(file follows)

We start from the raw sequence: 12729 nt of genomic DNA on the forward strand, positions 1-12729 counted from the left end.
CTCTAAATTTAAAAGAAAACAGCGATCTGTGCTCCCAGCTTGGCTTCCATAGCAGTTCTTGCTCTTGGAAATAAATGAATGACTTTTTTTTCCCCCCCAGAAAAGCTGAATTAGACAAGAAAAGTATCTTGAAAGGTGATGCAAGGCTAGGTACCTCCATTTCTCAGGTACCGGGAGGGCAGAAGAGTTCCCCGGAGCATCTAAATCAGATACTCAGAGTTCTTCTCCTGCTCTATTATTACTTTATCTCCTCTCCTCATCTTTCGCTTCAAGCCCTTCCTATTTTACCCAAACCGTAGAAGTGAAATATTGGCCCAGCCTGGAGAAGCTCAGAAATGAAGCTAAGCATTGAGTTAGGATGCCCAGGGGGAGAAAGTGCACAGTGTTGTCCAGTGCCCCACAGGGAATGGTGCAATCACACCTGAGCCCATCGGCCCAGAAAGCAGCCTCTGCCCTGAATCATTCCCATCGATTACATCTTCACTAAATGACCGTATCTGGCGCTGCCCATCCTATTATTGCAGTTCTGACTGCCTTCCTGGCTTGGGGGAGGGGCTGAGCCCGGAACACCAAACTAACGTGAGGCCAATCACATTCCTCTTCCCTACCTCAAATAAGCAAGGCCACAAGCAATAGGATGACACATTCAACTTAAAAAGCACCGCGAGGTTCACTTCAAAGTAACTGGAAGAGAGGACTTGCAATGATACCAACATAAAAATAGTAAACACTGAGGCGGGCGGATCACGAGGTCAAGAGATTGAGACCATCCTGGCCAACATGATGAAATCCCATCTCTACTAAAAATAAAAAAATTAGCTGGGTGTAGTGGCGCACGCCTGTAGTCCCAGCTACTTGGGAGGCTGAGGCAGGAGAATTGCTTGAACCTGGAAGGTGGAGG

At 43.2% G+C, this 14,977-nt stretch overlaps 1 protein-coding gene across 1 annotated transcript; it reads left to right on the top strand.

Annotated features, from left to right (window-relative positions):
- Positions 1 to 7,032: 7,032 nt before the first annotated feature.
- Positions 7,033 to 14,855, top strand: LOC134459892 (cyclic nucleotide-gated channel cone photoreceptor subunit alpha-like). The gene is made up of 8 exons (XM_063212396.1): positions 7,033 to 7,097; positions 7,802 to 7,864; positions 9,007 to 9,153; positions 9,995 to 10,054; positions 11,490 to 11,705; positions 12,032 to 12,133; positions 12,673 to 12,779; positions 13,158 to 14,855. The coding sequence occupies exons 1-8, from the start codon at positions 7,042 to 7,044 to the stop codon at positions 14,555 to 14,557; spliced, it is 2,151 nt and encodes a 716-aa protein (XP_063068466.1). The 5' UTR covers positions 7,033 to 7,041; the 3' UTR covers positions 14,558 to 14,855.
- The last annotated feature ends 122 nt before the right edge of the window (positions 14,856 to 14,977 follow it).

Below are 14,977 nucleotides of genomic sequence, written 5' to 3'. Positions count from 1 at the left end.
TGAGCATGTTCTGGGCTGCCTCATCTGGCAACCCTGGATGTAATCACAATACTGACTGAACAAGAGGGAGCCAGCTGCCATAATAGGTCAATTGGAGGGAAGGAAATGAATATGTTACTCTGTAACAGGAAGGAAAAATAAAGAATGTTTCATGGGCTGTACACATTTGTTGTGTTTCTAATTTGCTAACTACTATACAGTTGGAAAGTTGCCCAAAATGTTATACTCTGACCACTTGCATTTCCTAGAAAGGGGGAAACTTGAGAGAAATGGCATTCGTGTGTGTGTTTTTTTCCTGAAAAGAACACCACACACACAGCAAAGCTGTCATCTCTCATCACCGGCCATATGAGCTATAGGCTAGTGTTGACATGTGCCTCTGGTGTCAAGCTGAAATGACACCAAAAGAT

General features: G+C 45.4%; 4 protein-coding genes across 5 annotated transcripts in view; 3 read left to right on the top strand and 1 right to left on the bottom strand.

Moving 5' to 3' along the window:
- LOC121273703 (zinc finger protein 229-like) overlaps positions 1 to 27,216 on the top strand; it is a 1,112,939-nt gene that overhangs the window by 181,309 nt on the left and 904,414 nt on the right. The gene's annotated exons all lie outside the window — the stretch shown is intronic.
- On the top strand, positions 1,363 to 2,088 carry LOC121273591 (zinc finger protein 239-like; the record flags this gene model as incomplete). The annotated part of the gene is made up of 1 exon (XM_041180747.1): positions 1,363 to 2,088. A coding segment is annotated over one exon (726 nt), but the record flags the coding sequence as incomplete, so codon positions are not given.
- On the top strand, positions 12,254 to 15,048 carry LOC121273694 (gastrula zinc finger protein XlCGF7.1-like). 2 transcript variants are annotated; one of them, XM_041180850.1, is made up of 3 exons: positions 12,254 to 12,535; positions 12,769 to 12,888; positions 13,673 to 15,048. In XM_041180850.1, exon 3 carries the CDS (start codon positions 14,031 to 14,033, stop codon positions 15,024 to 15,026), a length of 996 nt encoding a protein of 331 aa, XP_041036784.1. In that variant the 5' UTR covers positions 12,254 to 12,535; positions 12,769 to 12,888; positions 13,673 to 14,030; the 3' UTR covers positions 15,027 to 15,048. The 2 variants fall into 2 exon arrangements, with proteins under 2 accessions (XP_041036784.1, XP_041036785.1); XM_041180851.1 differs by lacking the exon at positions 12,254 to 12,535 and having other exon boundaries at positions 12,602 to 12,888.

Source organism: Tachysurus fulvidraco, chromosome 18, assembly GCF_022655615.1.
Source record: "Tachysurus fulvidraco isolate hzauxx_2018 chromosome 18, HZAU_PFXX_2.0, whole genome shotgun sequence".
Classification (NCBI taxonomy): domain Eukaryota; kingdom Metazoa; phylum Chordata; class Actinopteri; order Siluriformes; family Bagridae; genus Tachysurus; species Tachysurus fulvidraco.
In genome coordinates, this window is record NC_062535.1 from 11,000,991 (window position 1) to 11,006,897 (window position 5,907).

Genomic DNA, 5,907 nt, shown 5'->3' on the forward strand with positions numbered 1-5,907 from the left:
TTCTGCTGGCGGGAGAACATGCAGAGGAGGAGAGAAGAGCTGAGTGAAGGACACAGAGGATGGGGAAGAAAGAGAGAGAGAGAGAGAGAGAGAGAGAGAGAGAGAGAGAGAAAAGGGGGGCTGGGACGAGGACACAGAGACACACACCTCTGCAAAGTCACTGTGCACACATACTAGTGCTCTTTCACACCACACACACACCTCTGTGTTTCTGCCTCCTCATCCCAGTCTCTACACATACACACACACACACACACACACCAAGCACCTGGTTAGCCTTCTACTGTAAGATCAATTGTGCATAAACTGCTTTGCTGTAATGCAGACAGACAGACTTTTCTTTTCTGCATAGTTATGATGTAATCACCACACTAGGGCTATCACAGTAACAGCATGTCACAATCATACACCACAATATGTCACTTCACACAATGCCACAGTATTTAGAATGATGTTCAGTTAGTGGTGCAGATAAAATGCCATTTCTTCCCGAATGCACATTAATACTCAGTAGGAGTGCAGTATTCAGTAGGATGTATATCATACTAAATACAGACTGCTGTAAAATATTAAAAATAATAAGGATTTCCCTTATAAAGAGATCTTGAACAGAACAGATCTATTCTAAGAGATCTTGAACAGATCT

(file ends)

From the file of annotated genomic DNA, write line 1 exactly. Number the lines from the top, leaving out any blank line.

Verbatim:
We start from the raw sequence: 12729 nt of genomic DNA on the forward strand, positions 1-12729 counted from the left end.